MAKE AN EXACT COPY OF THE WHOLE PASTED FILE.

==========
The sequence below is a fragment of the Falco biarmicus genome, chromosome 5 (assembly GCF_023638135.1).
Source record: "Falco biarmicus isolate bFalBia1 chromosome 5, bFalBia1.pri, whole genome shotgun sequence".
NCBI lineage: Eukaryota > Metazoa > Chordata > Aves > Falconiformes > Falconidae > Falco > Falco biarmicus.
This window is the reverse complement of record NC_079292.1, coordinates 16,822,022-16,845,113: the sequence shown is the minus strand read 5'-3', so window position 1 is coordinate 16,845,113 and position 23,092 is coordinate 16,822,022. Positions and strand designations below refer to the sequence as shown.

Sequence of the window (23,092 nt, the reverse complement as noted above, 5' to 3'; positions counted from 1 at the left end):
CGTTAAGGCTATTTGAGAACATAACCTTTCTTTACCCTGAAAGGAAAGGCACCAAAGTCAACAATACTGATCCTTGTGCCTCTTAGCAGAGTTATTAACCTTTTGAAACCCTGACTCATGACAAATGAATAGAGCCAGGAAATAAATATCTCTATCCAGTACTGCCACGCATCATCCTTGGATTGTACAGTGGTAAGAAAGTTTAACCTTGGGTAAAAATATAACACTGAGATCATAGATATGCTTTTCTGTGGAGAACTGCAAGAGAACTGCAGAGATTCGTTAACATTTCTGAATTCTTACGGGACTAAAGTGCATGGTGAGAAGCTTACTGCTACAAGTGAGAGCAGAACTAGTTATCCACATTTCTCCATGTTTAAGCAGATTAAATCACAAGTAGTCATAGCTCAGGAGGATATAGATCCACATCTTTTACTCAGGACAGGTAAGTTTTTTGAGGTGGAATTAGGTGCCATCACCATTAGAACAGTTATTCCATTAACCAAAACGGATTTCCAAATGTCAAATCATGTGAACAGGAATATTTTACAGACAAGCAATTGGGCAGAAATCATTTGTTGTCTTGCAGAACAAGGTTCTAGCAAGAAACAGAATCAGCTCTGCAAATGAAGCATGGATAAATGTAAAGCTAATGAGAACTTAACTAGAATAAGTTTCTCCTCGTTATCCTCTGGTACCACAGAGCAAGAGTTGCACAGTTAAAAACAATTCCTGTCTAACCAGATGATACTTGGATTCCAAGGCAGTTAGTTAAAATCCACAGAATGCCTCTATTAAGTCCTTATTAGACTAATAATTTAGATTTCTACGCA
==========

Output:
The sequence below is a fragment of the Falco biarmicus genome, chromosome 5 (assembly GCF_023638135.1).
Source record: "Falco biarmicus isolate bFalBia1 chromosome 5, bFalBia1.pri, whole genome shotgun sequence".
NCBI lineage: Eukaryota > Metazoa > Chordata > Aves > Falconiformes > Falconidae > Falco > Falco biarmicus.
This window is the reverse complement of record NC_079292.1, coordinates 16,822,022-16,845,113: the sequence shown is the minus strand read 5'-3', so window position 1 is coordinate 16,845,113 and position 23,092 is coordinate 16,822,022. Positions and strand designations below refer to the sequence as shown.

Sequence of the window (23,092 nt, the reverse complement as noted above, 5' to 3'; positions counted from 1 at the left end):
CGTTAAGGCTATTTGAGAACATAACCTTTCTTTACCCTGAAAGGAAAGGCACCAAAGTCAACAATACTGATCCTTGTGCCTCTTAGCAGAGTTATTAACCTTTTGAAACCCTGACTCATGACAAATGAATAGAGCCAGGAAATAAATATCTCTATCCAGTACTGCCACGCATCATCCTTGGATTGTACAGTGGTAAGAAAGTTTAACCTTGGGTAAAAATATAACACTGAGATCATAGATATGCTTTTCTGTGGAGAACTGCAAGAGAACTGCAGAGATTCGTTAACATTTCTGAATTCTTACGGGACTAAAGTGCATGGTGAGAAGCTTACTGCTACAAGTGAGAGCAGAACTAGTTATCCACATTTCTCCATGTTTAAGCAGATTAAATCACAAGTAGTCATAGCTCAGGAGGATATAGATCCACATCTTTTACTCAGGACAGGTAAGTTTTTTGAGGTGGAATTAGGTGCCATCACCATTAGAACAGTTATTCCATTAACCAAAACGGATTTCCAAATGTCAAATCATGTGAACAGGAATATTTTACAGACAAGCAATTGGGCAGAAATCATTTGTTGTCTTGCAGAACAAGGTTCTAGCAAGAAACAGAATCAGCTCTGCAAATGAAGCATGGATAAATGTAAAGCTAATGAGAACTTAACTAGAATAAGTTTCTCCTCGTTATCCTCTGGTACCACAGAGCAAGAGTTGCACAGTTAAAAACAATTCCTGTCTAACCAGATGATACTTGGATTCCAAGGCAGTTAGTTAAAATCCACAGAATGCCTCTATTAAGTCCTTATTAGACTAATAATTTAGATTTCTACGCA